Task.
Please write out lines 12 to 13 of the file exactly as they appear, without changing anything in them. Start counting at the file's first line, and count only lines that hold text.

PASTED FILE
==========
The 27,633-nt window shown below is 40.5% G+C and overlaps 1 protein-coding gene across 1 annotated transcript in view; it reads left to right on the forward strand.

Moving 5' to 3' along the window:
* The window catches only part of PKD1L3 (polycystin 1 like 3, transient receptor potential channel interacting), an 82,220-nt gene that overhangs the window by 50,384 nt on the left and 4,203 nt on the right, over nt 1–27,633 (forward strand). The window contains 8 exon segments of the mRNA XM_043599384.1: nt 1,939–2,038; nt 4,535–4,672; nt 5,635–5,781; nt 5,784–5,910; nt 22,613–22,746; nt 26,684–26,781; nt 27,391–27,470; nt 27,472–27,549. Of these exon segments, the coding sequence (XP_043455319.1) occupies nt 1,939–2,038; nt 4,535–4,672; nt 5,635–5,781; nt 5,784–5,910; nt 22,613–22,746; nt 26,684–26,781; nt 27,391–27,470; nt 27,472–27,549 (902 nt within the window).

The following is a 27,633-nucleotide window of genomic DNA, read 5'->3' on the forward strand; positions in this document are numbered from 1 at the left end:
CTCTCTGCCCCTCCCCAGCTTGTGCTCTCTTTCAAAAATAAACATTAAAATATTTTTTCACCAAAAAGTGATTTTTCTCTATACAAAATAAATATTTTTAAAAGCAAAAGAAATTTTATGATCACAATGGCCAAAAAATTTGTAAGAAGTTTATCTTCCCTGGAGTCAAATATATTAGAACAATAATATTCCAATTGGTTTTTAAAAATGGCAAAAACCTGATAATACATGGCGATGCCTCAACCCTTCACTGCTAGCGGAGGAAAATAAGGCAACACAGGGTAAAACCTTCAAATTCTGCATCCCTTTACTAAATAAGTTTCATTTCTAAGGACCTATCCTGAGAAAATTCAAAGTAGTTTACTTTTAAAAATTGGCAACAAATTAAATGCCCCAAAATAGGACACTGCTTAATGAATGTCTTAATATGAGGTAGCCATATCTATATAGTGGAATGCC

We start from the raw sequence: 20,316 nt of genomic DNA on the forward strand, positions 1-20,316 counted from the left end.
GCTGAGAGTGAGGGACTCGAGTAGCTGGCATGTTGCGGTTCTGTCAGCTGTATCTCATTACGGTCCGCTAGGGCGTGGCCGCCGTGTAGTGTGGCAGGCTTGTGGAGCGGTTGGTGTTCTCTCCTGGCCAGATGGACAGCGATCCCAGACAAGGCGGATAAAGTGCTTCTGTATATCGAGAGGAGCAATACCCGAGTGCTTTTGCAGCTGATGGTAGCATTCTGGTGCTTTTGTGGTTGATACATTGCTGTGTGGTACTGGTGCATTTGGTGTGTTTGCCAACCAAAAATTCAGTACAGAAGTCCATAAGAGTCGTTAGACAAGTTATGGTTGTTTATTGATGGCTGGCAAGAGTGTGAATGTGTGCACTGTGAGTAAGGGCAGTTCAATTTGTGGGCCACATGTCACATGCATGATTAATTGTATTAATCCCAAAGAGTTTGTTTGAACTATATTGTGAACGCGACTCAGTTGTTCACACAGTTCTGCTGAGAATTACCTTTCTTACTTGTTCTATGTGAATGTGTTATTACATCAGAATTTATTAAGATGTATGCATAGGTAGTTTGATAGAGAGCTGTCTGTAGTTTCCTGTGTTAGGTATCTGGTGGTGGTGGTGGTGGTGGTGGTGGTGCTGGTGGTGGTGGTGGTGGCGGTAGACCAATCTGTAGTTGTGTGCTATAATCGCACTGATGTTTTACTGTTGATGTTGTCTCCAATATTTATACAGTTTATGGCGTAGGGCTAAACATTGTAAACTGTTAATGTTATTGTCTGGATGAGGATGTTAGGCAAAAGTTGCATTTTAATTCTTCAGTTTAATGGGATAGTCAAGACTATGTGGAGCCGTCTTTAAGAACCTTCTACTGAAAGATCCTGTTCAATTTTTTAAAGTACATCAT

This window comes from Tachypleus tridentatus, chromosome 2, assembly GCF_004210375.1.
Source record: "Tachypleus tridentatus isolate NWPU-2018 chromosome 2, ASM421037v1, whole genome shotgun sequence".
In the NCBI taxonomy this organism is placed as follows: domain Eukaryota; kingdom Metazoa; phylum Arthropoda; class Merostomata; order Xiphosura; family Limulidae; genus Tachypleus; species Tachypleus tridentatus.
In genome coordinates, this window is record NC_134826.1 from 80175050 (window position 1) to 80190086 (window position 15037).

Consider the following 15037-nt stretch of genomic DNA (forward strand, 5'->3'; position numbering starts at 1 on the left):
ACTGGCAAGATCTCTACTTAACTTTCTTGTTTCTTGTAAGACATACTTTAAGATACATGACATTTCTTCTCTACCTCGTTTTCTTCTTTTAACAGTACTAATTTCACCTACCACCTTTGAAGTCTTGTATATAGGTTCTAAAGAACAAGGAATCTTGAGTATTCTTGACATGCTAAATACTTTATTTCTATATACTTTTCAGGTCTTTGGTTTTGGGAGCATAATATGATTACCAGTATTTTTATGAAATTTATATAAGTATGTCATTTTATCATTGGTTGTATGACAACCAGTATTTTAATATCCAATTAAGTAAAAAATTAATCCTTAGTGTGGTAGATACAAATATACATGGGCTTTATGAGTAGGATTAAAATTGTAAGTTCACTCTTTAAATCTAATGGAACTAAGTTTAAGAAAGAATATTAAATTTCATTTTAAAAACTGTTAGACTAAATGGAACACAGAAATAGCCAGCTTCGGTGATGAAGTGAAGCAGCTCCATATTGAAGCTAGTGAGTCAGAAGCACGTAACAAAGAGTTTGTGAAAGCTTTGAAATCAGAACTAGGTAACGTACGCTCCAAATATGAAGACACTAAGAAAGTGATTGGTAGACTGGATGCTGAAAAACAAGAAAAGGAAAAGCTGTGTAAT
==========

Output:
Consider the following 15037-nt stretch of genomic DNA (forward strand, 5'->3'; position numbering starts at 1 on the left):
ACTGGCAAGATCTCTACTTAACTTTCTTGTTTCTTGTAAGACATACTTTAAGATACATGACATTTCTTCTCTACCTCGTTTTCTTCTTTTAACAGTACTAATTTCACCTACCACCTTTGAAGTCTTGTATATAGGTTCTAAAGAACAAGGAATCTTGAGTATTCTTGACATGCTAAATACTTTATTTCTATATACTTTTCAGGTCTTTGGTTTTGGGAGCATAATATGATTACCAGTATTTTTATGAAATTTATATAAGTATGTCATTTTATCATTGGTTGTATGACAACCAGTATTTTAATATCCAATTAAGTAAAAAATTAATCCTTAGTGTGGTAGATACAAATATACATGGGCTTTATGAGTAGGATTAAAATTGTAAGTTCACTCTTTAAATCTAATGGAACTAAGTTTAAGAAAGAATATTAAATTTCATTTTAAAAACTGTTAGACTAAATGGAACACAGAAATAGCCAGCTTCGGTGATGAAGTGAAGCAGCTCCATATTGAAGCTAGTGAGTCAGAAGCACGTAACAAAGAGTTTGTGAAAGCTTTGAAATCAGAACTAGGTAACGTACGCTCCAAATATGAAGACACTAAGAAAGTGATTGGTAGACTGGATGCTGAAAAACAAGAAAAGGAAAAGCTGTGTAAT